With the scale of some of the projects we are working on, the client’s focus can often be on the big picture, with logistics and completion of the project front of mind and instrumentation and monitoring – often a small niche area of a big project – taking a back seat. For example, imagine you have a works manager responsible for pouring thousands of tonnes of concrete. His focus is on pouring that concrete, so when we send a few site technicians to site to install some instrumentation, this may not be something he considered in his planning and therefore the correct access hasn’t been arranged to enable us to do those works.

Larger projects do tend to have a designated instrumentation and monitoring specialist, however, which provides a point of contact for us for arranging site access etc. But, if there isn’t an inclusion for an instrumentation and monitoring specialist in the contract, timescales can be forgotten which puts pressure on the instrumentation and monitoring provider, especially when there are bespoke elements involved and that equipment is made to order. With bespoke equipment in particular, we need time to plan these aspect of the works - ordering the equipment, installing it, getting the system up and running, getting the data out etc. - so that we can deliver what the client wanted in the first place.

As always, communication is king, and the earlier we get involved the better, and the more likely we can add value and project efficiencies for the client.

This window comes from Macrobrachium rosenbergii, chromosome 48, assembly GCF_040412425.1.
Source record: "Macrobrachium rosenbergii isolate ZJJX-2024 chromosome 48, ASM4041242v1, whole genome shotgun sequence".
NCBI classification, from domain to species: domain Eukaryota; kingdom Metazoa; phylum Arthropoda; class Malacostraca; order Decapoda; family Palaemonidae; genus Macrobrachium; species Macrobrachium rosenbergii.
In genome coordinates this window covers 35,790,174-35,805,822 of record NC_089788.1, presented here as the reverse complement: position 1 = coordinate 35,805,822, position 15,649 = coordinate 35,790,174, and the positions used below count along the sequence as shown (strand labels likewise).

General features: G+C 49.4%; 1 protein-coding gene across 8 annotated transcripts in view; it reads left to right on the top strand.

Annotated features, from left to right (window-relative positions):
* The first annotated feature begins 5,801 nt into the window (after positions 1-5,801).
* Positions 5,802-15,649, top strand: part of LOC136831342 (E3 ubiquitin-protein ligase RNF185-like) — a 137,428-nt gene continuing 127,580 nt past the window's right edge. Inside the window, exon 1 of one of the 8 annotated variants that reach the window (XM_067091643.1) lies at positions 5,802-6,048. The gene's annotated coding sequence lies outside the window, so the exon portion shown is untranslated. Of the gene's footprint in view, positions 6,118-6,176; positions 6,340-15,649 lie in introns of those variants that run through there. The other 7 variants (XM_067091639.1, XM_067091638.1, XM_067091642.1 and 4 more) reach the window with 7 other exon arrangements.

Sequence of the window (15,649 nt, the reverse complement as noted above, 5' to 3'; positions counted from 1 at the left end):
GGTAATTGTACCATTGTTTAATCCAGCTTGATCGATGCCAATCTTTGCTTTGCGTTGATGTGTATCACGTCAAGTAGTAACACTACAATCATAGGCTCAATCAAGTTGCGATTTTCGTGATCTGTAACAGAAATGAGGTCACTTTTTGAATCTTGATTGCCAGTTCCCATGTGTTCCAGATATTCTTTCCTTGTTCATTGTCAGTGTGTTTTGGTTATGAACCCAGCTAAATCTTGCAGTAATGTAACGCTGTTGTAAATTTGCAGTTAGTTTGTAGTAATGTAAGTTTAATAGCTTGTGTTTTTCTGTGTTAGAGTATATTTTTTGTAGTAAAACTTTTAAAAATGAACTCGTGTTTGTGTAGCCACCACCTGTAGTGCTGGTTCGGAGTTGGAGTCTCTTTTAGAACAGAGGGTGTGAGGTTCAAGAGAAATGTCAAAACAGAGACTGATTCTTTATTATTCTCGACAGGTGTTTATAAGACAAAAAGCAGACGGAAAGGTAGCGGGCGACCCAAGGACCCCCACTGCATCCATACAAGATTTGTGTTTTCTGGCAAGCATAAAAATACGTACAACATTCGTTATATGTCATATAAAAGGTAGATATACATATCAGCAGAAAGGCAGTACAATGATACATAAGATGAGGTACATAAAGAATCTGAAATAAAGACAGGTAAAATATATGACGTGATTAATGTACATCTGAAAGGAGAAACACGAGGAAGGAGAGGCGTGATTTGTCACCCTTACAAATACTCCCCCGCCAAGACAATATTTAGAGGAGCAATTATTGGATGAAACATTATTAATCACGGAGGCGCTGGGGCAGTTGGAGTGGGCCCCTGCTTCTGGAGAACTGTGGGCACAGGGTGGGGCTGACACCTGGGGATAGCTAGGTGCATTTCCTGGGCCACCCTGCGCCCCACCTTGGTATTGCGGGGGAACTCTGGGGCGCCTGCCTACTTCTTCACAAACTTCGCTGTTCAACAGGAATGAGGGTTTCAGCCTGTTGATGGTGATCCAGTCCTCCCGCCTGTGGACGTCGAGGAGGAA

Predictions for the future of monitoring

Instrumentation is constantly evolving to meet the ever-changing requirements of projects and clients. Sensors are becoming increasingly intelligent and connected, and they have the capability to provide reams and reams of data. This can be both a positive and a negative, as it is only worth having sensors which collect readings at a thousand times per second, for example, if a client is going to use that data.

Clients only need enough information to allow them to have clarity over the particular problem being monitored, and for it to be presented in a concise way that allows them to make informed decisions about their project. Information overload can, at times, cloud what is happening and what is really important.

As instrumentation and monitoring specialists, the SOCOTEC Monitoring team is experienced at looking at the data, reviewing how frequently it is obtained and assessing whether a client needs that volume of data to answer their monitoring questions.

What would be your ideal project to work on?

Ideally, I would like to be designing and installing a monitoring solution for counting coconuts on a beach in a remote tropical island in the South Pacific.

In reality, I like to tackle each project as it comes, as they all present their own intricacies, interests and challenges. I do find technical projects more interesting though. The longer you spend in an industry the more you do the routine things, so when a particularly technical project comes my way I do really enjoy the problem solving that comes with it. I like to be made to think and pushed to use instruments in innovative ways to solve complex monitoring challenges.

Why should clients choose to work with SOCOTEC Monitoring?

Me! And the level of in-house experience they can access. The wealth of technical knowledge within the SOCOTEC Monitoring team is what really sets us apart in the industry.

Being part of the SOCOTEC Group also has numerous benefits for clients, as we’re able to deliver a range of complementary professional services in a collaborative way via a single sub-contractor, saving the client from having to award multiple contracts and the paperwork that goes along with that. This approach also allows us to build stronger relationships with clients, as we get to know and understand multiple facets of a project.

Do you have a geotechnical or structural monitoring challenge you would like to discuss? Contact us